Bladder cancer tests
If your doctor thinks you may have bladder cancer, you will need some tests to confirm the diagnosis.
Learn more about:
- General tests
- Tests to find cancer in the bladder
- Further tests
The first tests you have may be an internal examination and blood and urine tests. Sometimes you won’t need an internal examination until after bladder cancer has been diagnosed.
As the bladder is close to the rectum and vagina, your doctor may do an internal examination by sliding a gloved finger into the rectum or vagina to feel for anything unusual. Some people find this test embarrassing or uncomfortable, but it takes only a few seconds.
Your doctor may take blood samples to check your overall health. You will also be asked for a urine sample, which will be checked for blood and bacteria – this test is called a urinalysis. If you have blood in your urine, you may need to collect urine samples over three days. These samples will be checked for cancer cells – this is called a urine cytology.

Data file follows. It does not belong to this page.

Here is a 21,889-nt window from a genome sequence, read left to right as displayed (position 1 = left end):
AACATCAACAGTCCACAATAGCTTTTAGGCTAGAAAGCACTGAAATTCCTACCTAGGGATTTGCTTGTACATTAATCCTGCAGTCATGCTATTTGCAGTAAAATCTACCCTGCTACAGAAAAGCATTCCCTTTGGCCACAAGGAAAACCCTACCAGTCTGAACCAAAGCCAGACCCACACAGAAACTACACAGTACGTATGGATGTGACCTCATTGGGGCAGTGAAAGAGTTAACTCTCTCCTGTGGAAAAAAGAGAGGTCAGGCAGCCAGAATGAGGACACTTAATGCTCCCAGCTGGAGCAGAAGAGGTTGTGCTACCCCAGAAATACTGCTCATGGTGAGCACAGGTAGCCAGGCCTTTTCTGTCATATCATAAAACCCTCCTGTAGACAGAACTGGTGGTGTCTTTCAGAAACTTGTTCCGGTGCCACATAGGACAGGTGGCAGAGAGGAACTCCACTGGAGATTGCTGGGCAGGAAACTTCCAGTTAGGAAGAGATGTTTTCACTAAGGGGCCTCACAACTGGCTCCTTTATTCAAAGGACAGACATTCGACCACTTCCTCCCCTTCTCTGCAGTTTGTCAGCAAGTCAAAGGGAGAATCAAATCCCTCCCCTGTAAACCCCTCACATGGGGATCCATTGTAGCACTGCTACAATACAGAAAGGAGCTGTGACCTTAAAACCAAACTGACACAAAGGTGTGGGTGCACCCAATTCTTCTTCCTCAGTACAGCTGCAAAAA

Podcast: Tests and Cancer
Download a PDF booklet on this topic.
Prof Dickon Hayne, Professor of Urology, UWA Medical School, The University of Western Australia, Chair of the Bladder, Urothelial and Penile Cancer Subcommittee, ANZUP Cancer Trials Group, and Head of Urology, South Metropolitan Health Service, WA; A/Prof Tom Shakespeare, Director, Radiation Oncology, Coffs Harbour, Port Macquarie and Lismore Public Hospitals, NSW; Helen Anderson, Genitourinary Cancer Nurse Navigator (CNS), Gold Coast University Hospital, QLD; BEAT Bladder Cancer Australia; Mark Jenkin, Consumer; Dr Ganessan Kichenadasse, Lead, SA Cancer Clinical Network, Commission of Excellence and Innovation in Health, and Medical Oncologist, Flinders Centre for Innovation in Cancer, SA; A/Prof James Lynam, Medical Oncology Staff Specialist, Calvary Mater Newcastle, NSW; Jack McDonald, Consumer; Caitriona Nienaber, 13 11 20 Consultant, Cancer Council WA; Tara Redemski, Senior Physiotherapist – Cancer and Blood Disorders, Gold Coast University Hospital, QLD; Prof Shomik Sengupta, Consultant Urologist, Eastern Health and Professor of Surgery, Eastern Health Clinical School, Monash University, VIC.
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